Out on the trail, the WR’s five-valve motor’s power curve is broad and muscular, and its YZ roots are evident in the form of a snappy delivery. Compared to the Honda CRF450X that we tested earlier this season, the WR feels racier, with a more robust mid-range and top-end lunge, but it is also less tractable, and we found that some of our favorite technical off-road sections that were manageable with careful throttle management on the Honda to maintain steady traction required more concentration on the Yamaha. While its fuel-injection and digital TCI ignition combine to keep the power crisp with a linear throttle response, the WR’s quick-revving engine feels like has less flywheel mass than the Honda, and it’s willing to break traction sooner.
That said, it take little more than a finger on the WR’s light and smooth clutch to keep rear wheel spin in line, and when traction is abundant, the WR has plenty of oomph. However, there are ways to really unleash the beast in the WR for improved closed-course racing performance. Removing the restrictive baffle in the WR’s repackable, USFS-approved aluminum muffler will allow the engine to breathe better, and swapping to a YZ throttle housing from the same year does away with the throttle stop required to help the WR meet emissions, unleashing even more power.
Buzzing through the gears of the WR’s wide-ratio five-speed transmission reveal an acceptable shift quality. It isn’t as smooth as some of its competition’s, but we never missed a shift while riding the WR. The transmission ratios are spaced perfectly, with a low gear that can allow the rider to tackle tight terrain, such as when picking through tight woods or over rocks. And if you should find that you need to make a clutch adjustment when torturing the WR through gnarly, endure-like low-speed sections, the clutch lever features an oversize barrel adjuster for on-the-fly adjustability of lever/cable play.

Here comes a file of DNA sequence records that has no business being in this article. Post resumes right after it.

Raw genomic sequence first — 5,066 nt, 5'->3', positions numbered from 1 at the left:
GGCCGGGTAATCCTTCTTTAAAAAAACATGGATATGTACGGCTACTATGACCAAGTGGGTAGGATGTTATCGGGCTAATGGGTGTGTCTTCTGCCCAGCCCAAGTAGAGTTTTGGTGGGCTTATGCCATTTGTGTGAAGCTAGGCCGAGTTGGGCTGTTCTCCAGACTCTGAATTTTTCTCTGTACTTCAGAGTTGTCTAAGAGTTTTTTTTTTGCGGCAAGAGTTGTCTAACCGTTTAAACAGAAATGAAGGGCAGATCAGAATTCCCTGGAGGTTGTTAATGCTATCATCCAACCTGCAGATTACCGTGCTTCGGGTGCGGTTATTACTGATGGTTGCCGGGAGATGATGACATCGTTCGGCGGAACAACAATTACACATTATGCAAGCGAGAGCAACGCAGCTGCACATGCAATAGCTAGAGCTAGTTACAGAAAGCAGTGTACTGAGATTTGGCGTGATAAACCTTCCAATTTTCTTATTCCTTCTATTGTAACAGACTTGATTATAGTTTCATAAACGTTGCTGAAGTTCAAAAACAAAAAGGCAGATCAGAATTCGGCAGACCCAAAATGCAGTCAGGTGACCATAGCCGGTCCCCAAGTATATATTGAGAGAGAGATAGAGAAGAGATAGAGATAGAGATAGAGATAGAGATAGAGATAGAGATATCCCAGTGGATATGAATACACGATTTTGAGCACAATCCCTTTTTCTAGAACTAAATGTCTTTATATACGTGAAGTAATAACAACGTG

Despite a claimed wet weight of 273 lbs., the WR450F feels light and flickable on the trail at high or low speeds. It’s no feather, but its YZ250F-bred aluminum perimeter frame—a mix of castings, forgings and extrusions that comprise the main frame and a removable aluminum rear subframe constructed of square-section tubing—helps the big WR feel much smaller and lighter than it is. Yamaha has clearly done a good job of getting all that weight where it doesn’t hinder the WR’s steering. Our testing included every type of terrain from hard-packed fire roads to sandy, wooded single track, and we never found ourselves wanting more steering precision. At high speed, the WR’s 57.7-inch wheelbase helps keep it as stable as an arrow, yet it is willing to change directions more quickly than a CRF450X.
The WR450F’s slim and flat ergonomic feel also help handling. The layout allows the rider to move freely about the cabin when negotiating nasty terrain and maintain good leverage on the WR’s tapered aluminum handlebar. And while it is slim through the middle, the WR’s seat padding offers plenty of comfort when the rider is seated. We also appreciate that Yamaha’s effort to keep the WR’s 2.1-gallon fuel tank and radiator shrouds slim despite the use of large-capacity radiators necessary to keep the high-revving WR from blowing its top in slow terrain where cooling air into the radiators is at a premium.